Every day we rely on key infrastructure like pipelines, buried cables and signal towers to get work done, travel from one spot to another and to communicate with others.
We have all pulled up to a broken traffic light or lost mobile signal in the middle of a call, so we know how frustrating it can be when basic systems fail.
Governments and private organisations invest millions of dollars and many hours of manpower to ensure that our infrastructure works reliably, but systems aren’t perfect.
That’s why governments and private organisations are tapping into the power of drones for repairing, maintaining, and monitoring our most crucial pieces of infrastructure.
Here you’ll learn about some of the incredible ways that drones are used in infrastructure-related projects.
1 – Pipeline monitoring
Pipelines spanning hundreds of kilometers deliver oil to cities, towns and nations. Without oil, our world essentially comes to a standstill, so it’s critical for our pipelines to be in good shape.
Maintaining pipelines is especially challenging since many of them run through rugged, isolated areas that are exposed to the elements. Using an unmanned air vehicle (UAV), remote operators can gather key information about the integrity and condition of the pipeline at every twist and turn.
Drones are also a most cost-effective and environmentally-friendly alternative to traditional pipeline monitoring techniques.
Real-Life Application: An organisation called TSC recently used drones to fly more than 290km along a pipeline to create a map of potential leaks. The drone captured more than 50,000 photos and ample data, which was compiled to create reports on the state of the pipeline.
2 – Oil rig inspections
Oil rigs are a stunning example of human ingenuity, but they can be quite hard to maintain and monitor.
Offshore oil rigs in particular are tricky to access and challenging to service. As usual, drones are making life a little bit easier for the people tasked with keeping oil rigs safe.
In the past, workers would have to use creative methods of access sky lifts, cherry pickers and scaffolding to reach the most elusive parts of oil rigs. Now drones can quickly fly over and around rigs while scanning for any defects, inconsistencies or weak points. Aerial inspections aren’t limited to offshore rigs, either – they can be done indoors as well.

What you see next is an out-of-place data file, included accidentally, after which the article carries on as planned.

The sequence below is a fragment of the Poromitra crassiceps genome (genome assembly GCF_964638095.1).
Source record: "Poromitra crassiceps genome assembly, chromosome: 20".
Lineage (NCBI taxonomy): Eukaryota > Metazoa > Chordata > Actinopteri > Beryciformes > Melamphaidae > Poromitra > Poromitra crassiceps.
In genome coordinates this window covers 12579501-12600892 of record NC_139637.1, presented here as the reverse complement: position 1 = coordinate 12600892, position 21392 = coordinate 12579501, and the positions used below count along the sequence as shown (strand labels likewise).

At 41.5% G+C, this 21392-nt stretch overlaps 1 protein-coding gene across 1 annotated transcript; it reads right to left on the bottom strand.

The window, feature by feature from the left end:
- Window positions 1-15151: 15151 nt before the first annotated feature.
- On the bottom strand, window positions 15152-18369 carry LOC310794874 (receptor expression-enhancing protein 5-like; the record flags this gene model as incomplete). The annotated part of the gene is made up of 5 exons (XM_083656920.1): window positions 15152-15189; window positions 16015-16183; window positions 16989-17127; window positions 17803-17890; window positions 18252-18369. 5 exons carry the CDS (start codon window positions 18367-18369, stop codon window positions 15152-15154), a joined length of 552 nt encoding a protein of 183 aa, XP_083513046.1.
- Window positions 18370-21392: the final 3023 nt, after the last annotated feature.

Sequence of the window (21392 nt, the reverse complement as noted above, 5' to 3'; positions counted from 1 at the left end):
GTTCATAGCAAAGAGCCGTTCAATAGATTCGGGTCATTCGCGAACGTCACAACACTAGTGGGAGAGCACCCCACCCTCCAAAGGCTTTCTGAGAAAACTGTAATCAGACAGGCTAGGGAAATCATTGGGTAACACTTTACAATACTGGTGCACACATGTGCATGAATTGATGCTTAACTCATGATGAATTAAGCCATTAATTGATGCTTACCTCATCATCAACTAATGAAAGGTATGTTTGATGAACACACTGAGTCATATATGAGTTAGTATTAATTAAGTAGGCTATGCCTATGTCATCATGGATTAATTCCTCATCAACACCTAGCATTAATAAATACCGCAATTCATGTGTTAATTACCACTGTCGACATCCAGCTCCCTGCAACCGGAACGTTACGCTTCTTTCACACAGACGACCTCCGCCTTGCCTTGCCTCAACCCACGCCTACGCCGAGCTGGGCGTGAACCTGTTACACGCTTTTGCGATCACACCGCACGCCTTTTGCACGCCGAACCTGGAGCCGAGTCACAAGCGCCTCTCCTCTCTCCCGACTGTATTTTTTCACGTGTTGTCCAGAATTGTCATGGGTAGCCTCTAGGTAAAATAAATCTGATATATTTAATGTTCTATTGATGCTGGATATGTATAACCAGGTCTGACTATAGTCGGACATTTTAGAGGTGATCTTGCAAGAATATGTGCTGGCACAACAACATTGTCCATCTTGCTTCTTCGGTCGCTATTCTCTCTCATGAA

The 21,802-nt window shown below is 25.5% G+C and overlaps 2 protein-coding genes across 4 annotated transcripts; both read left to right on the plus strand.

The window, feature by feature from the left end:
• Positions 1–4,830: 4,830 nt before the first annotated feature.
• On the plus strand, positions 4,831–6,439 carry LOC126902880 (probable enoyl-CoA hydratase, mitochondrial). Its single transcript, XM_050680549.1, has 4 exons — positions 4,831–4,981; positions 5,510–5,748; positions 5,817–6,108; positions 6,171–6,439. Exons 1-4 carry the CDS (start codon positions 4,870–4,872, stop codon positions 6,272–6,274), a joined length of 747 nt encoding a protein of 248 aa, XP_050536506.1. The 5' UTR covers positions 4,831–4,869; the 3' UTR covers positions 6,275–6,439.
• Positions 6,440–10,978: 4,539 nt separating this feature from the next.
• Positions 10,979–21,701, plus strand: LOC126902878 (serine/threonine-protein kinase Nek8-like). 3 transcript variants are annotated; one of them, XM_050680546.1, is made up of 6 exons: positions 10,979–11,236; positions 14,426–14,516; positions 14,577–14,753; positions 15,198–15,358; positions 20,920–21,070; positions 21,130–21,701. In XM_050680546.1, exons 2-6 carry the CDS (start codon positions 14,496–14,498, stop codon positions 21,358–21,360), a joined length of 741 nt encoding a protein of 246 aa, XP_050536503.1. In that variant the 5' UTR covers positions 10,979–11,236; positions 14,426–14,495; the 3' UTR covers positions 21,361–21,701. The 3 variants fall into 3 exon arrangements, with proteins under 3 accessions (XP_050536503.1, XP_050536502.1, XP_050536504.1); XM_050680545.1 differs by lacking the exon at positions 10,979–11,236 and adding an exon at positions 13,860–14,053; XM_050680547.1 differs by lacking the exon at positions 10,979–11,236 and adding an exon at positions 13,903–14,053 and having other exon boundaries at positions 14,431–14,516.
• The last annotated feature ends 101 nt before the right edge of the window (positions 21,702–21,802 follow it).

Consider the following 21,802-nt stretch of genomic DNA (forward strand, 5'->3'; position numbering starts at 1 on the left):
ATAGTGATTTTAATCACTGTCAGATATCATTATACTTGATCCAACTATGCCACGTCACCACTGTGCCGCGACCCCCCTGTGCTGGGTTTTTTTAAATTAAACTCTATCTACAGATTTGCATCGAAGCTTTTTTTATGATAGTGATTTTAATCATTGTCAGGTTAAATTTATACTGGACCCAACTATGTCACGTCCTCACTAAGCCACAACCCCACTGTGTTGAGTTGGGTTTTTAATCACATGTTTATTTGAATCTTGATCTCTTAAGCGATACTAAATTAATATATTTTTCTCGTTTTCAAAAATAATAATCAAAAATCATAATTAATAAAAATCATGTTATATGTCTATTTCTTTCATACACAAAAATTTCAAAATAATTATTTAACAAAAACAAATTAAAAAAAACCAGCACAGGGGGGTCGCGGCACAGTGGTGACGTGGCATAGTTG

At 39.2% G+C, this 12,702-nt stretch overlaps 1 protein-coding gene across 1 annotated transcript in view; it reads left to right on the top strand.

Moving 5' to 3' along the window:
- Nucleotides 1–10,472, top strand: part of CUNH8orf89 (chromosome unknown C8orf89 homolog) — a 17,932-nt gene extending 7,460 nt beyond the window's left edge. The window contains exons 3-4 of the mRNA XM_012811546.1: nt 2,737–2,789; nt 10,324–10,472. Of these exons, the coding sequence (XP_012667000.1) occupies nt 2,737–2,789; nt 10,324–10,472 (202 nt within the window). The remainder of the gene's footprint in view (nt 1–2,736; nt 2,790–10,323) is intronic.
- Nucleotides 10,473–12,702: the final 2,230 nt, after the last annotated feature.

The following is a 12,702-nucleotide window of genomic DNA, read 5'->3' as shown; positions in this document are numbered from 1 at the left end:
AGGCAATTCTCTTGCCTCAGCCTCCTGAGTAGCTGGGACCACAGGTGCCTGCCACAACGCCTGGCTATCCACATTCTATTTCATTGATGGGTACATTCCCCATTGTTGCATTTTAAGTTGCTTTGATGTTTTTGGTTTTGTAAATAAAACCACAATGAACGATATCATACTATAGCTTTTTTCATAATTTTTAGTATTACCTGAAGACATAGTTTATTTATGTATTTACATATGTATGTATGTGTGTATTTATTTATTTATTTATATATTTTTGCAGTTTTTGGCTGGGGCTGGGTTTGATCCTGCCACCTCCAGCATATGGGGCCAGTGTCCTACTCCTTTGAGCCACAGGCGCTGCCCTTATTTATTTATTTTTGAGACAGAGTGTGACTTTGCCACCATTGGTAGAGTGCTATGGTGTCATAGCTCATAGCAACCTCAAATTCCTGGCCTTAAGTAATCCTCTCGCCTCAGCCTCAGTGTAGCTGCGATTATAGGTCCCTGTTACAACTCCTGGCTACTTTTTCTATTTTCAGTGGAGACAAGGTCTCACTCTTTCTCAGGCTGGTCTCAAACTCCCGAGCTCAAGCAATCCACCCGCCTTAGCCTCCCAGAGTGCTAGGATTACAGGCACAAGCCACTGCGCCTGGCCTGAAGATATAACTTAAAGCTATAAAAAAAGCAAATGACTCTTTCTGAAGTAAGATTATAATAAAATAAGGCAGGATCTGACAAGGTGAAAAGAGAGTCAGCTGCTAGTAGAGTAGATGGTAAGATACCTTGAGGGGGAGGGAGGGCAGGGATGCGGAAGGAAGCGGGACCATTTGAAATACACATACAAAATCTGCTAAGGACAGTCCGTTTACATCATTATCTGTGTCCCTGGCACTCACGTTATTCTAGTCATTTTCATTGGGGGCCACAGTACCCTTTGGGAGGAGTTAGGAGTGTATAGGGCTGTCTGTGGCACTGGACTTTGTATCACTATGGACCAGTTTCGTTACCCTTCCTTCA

Real-Life Application: A British drone operator recently landed a three-year contract to inspect oil rigs belonging to one of the world’s largest oil companies.
3 – Flood-defence planning
Floods can decimate communities in mere minutes. Thankfully advanced weather technology can warn us about the possibility of floods, but we still have to do our part to get prepared.
A handful of government transportation departments are using drones to monitor potential blockage points for flood defence. Through pictures, video and data these departments are able to make informed decisions about preparing for floods.
Real-Life Application: Drone operator Terra Drone Europe conducted a successful 5-day survey on the port walls and sea defence barriers at Doraleh Port in Djibouti.
4 – Wind turbine inspections
Wind turbines contend with damage from the weather, birds and other natural hazards. Instead of sending humans up to survey turbines drones are being deployed for this task.
Drones can return highly detailed visual and thermal images of rotor blades, motors and other key pieces of equipment found on a wind turbine. Additionally they can spot weak points or severe damage before a serious issue occurs. They’re a cost-effective and safe tool for the job.
Real-Life Application: SkySpecs has developed a drone that can conduct full inspections of wind turbines in 15 minutes or less.
The infrastructure challenges listed above are just a fraction of what drones can handle. If you need direction with developing an effective drone program to address an infrastructure or engineering problem, get in touch with Mirragin today at firstname.lastname@example.org
Or to find out more about drones and their future in business, subscribe to our podcast.